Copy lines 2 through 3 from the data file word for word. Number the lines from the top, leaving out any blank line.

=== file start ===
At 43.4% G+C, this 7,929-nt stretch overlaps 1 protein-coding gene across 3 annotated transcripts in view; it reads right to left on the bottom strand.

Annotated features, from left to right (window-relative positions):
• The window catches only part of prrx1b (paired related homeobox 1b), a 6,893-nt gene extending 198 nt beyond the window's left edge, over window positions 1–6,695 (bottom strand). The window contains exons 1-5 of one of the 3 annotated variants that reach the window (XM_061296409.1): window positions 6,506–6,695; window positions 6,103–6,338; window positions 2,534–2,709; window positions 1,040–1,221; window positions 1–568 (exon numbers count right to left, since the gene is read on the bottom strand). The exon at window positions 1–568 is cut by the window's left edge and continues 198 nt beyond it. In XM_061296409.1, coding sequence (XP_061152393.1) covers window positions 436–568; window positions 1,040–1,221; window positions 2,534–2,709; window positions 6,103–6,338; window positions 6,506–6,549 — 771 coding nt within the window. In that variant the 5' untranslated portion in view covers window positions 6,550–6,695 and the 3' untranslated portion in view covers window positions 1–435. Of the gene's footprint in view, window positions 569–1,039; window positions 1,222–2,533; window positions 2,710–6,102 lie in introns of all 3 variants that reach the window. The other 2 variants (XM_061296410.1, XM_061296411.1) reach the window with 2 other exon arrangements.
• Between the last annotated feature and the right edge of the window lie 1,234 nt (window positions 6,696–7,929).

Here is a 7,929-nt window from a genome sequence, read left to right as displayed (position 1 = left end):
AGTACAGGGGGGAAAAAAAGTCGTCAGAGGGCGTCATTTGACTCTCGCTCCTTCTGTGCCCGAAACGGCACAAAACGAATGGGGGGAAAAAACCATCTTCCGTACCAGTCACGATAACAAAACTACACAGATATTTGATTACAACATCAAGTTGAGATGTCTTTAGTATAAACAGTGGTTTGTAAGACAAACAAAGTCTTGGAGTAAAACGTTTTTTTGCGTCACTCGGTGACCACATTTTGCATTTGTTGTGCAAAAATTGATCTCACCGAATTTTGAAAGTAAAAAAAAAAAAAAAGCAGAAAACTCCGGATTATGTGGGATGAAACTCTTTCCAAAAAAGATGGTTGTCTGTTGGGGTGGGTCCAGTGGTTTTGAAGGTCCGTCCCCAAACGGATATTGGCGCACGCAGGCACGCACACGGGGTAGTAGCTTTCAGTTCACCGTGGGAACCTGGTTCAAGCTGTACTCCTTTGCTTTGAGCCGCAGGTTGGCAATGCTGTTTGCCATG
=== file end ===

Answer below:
Annotated features, from left to right (window-relative positions):
• The window catches only part of prrx1b (paired related homeobox 1b), a 6,893-nt gene extending 198 nt beyond the window's left edge, over window positions 1–6,695 (bottom strand). The window contains exons 1-5 of one of the 3 annotated variants that reach the window (XM_061296409.1): window positions 6,506–6,695; window positions 6,103–6,338; window positions 2,534–2,709; window positions 1,040–1,221; window positions 1–568 (exon numbers count right to left, since the gene is read on the bottom strand). The exon at window positions 1–568 is cut by the window's left edge and continues 198 nt beyond it. In XM_061296409.1, coding sequence (XP_061152393.1) covers window positions 436–568; window positions 1,040–1,221; window positions 2,534–2,709; window positions 6,103–6,338; window positions 6,506–6,549 — 771 coding nt within the window. In that variant the 5' untranslated portion in view covers window positions 6,550–6,695 and the 3' untranslated portion in view covers window positions 1–435. Of the gene's footprint in view, window positions 569–1,039; window positions 1,222–2,533; window positions 2,710–6,102 lie in introns of all 3 variants that reach the window. The other 2 variants (XM_061296410.1, XM_061296411.1) reach the window with 2 other exon arrangements.